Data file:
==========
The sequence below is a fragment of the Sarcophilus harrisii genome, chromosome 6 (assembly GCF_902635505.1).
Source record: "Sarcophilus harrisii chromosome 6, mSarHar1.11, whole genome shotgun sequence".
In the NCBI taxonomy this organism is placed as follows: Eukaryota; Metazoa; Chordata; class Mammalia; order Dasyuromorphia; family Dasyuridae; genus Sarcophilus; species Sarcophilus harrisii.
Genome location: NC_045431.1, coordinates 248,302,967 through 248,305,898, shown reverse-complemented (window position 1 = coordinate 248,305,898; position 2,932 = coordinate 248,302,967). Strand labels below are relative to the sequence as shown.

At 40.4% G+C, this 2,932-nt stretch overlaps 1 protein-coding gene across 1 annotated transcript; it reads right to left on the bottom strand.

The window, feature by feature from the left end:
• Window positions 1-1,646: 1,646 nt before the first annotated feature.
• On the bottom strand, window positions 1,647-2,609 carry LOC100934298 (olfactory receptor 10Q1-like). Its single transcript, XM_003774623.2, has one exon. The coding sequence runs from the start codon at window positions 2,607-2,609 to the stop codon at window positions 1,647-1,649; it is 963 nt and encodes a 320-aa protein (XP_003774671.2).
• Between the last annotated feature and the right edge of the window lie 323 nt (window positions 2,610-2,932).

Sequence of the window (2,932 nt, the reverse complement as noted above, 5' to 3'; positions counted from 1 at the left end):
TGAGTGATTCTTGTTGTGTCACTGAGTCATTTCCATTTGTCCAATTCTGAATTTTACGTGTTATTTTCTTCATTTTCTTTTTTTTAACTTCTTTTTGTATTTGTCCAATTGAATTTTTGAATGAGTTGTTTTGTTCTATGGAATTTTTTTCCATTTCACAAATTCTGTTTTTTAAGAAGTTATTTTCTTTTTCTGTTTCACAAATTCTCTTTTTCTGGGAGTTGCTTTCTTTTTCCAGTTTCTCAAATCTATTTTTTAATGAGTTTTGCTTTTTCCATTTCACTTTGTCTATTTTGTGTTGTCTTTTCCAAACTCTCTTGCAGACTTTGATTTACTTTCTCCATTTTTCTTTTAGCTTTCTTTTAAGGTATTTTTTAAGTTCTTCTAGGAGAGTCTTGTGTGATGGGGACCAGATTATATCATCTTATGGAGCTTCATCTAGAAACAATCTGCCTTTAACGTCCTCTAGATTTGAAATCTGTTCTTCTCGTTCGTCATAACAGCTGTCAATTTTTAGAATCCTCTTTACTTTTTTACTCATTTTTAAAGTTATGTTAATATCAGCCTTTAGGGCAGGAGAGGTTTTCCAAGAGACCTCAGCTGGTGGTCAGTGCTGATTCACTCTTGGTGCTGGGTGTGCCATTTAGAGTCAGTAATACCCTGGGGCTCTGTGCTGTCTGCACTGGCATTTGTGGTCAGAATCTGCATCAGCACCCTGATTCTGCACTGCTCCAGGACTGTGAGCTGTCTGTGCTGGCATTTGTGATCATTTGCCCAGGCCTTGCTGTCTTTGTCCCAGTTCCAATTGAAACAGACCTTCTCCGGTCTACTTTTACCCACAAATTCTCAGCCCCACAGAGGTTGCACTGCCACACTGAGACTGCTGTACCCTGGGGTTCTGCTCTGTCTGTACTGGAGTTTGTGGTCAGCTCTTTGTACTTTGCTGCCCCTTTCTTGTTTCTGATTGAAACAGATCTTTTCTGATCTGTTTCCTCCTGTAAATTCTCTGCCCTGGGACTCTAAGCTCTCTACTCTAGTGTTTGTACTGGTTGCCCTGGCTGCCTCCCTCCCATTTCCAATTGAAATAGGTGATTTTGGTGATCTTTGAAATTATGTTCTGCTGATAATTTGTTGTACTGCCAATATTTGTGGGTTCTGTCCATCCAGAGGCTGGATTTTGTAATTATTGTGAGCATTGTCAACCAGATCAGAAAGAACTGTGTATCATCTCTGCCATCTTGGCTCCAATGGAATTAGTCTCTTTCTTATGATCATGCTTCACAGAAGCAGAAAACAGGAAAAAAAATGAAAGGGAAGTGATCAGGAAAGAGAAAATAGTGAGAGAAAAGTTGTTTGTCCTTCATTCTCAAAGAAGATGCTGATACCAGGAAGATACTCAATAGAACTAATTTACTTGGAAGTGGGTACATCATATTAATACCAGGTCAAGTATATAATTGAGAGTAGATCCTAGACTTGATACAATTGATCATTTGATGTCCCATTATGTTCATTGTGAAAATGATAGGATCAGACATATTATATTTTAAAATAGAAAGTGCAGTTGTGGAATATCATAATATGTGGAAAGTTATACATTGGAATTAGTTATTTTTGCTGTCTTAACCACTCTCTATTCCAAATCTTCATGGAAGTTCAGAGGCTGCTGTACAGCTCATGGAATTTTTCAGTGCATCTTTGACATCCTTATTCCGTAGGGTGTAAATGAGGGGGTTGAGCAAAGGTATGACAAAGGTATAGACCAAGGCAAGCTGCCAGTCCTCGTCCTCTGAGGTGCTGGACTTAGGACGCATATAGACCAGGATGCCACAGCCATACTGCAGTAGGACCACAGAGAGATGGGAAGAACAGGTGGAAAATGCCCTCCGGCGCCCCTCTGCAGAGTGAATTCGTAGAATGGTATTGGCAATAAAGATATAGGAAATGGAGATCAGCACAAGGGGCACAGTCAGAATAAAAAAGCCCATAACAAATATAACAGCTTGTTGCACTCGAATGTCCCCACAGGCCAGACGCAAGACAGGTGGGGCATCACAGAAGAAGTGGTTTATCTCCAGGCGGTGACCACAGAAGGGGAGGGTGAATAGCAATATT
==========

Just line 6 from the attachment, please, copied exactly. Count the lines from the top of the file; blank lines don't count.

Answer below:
The window, feature by feature from the left end: